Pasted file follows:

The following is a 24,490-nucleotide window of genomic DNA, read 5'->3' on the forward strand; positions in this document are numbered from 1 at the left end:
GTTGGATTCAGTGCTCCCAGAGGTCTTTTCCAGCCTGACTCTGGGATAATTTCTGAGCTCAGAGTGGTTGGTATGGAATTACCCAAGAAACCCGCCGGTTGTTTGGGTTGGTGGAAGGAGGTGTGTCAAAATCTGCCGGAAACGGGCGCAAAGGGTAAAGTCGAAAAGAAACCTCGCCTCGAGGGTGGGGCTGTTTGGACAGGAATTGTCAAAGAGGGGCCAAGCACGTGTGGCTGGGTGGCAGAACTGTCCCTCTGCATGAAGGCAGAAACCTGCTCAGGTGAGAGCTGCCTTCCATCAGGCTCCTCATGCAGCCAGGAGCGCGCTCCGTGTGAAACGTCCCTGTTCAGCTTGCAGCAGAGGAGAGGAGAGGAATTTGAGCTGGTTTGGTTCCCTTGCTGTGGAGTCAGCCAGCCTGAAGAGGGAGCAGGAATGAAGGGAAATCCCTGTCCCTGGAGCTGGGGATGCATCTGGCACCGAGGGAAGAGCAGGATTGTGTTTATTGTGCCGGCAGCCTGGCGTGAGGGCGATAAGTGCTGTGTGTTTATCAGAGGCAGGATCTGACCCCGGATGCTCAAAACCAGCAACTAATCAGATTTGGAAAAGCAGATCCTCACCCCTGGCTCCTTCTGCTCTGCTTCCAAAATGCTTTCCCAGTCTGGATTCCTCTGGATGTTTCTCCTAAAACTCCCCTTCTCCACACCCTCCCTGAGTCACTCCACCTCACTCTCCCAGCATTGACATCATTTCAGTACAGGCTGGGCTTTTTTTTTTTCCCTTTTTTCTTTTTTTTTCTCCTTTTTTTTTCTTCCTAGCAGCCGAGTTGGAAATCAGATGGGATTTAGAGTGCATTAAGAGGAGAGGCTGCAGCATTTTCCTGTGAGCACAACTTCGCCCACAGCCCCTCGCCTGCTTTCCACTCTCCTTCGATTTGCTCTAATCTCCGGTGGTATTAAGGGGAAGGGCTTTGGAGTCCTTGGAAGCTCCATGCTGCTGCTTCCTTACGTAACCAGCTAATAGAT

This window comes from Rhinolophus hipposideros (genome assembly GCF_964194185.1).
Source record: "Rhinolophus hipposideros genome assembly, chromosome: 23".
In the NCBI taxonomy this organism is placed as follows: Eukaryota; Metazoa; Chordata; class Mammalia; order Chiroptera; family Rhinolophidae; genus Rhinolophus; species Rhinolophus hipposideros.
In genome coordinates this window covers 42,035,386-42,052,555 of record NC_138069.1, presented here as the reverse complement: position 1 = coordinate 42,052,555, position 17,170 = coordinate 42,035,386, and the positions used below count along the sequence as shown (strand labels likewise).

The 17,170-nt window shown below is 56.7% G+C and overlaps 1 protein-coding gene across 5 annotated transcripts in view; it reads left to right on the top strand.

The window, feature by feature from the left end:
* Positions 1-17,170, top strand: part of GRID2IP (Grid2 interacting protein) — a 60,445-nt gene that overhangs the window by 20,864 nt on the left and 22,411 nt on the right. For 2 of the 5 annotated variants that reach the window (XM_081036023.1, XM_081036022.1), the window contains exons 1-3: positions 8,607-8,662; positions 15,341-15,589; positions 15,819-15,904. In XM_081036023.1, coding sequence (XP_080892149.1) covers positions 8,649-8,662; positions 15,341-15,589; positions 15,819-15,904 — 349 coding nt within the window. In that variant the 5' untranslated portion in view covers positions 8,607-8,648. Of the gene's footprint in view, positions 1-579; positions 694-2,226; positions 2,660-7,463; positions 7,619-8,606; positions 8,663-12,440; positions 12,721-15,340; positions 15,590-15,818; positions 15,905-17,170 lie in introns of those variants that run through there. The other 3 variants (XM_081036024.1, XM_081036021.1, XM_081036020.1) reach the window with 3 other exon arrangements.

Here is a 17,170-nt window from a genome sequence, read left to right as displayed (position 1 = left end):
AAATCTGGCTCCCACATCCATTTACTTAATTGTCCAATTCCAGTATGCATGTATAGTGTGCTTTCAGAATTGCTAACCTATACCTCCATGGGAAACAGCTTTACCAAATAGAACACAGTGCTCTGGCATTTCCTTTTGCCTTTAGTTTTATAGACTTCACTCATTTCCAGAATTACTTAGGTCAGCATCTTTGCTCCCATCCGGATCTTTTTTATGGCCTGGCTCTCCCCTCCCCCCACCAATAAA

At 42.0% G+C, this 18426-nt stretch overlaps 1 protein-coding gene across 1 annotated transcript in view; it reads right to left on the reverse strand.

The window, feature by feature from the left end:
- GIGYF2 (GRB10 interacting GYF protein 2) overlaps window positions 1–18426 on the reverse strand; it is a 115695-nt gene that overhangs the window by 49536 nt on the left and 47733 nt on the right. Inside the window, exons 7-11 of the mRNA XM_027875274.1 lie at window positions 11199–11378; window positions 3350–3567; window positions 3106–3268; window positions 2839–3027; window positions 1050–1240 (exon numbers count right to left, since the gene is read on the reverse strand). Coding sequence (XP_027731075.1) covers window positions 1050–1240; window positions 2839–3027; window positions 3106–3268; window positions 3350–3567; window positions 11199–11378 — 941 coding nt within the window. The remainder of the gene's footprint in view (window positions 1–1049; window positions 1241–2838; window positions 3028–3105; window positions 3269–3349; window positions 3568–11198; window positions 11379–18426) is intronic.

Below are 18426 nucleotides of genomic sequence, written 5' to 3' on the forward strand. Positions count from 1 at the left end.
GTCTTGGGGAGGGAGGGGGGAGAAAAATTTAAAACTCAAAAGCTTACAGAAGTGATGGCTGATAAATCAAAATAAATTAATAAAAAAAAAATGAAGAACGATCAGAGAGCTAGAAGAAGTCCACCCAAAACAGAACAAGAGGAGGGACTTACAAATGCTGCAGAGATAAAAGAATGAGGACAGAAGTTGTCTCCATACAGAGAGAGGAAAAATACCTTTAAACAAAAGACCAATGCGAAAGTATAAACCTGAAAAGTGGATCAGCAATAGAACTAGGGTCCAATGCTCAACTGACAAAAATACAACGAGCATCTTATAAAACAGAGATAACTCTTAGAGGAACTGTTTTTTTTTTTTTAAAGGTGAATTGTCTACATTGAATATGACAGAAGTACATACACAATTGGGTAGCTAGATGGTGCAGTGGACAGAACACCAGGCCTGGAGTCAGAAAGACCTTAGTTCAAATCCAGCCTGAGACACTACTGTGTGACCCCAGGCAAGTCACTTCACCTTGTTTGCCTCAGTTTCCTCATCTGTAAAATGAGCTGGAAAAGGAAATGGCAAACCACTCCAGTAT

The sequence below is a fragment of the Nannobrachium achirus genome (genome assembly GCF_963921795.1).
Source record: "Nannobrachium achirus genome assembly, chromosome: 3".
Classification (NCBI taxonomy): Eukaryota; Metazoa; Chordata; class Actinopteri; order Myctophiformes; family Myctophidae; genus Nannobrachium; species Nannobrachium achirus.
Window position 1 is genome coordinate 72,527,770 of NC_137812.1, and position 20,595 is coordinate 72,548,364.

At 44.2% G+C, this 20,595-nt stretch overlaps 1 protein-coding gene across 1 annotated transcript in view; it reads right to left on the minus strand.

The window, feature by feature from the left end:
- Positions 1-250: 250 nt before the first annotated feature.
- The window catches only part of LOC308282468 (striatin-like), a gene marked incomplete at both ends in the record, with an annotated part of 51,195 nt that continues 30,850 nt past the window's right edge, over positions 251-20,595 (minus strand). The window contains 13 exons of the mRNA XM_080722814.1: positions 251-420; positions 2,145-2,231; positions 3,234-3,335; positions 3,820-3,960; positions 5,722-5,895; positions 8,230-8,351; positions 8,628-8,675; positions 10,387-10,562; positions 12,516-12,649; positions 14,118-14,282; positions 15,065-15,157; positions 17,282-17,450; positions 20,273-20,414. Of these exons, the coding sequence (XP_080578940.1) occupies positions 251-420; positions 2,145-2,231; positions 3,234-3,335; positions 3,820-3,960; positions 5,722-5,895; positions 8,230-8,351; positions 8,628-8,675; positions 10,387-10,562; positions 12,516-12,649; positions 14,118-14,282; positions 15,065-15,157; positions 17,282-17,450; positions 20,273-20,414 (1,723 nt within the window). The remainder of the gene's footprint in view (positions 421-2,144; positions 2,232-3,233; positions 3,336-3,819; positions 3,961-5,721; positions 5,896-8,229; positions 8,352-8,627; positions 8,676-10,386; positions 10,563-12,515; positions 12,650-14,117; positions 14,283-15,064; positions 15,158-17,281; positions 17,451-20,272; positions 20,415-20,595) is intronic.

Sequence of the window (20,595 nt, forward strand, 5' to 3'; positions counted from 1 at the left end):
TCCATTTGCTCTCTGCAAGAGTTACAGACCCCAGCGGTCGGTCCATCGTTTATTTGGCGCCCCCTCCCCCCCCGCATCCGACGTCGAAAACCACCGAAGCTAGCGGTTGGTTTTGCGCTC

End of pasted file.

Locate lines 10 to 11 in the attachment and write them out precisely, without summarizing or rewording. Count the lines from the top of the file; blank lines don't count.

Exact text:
Here is a 17,170-nt window from a genome sequence, read left to right as displayed (position 1 = left end):
AAATCTGGCTCCCACATCCATTTACTTAATTGTCCAATTCCAGTATGCATGTATAGTGTGCTTTCAGAATTGCTAACCTATACCTCCATGGGAAACAGCTTTACCAAATAGAACACAGTGCTCTGGCATTTCCTTTTGCCTTTAGTTTTATAGACTTCACTCATTTCCAGAATTACTTAGGTCAGCATCTTTGCTCCCATCCGGATCTTTTTTATGGCCTGGCTCTCCCCTCCCCCCACCAATAAA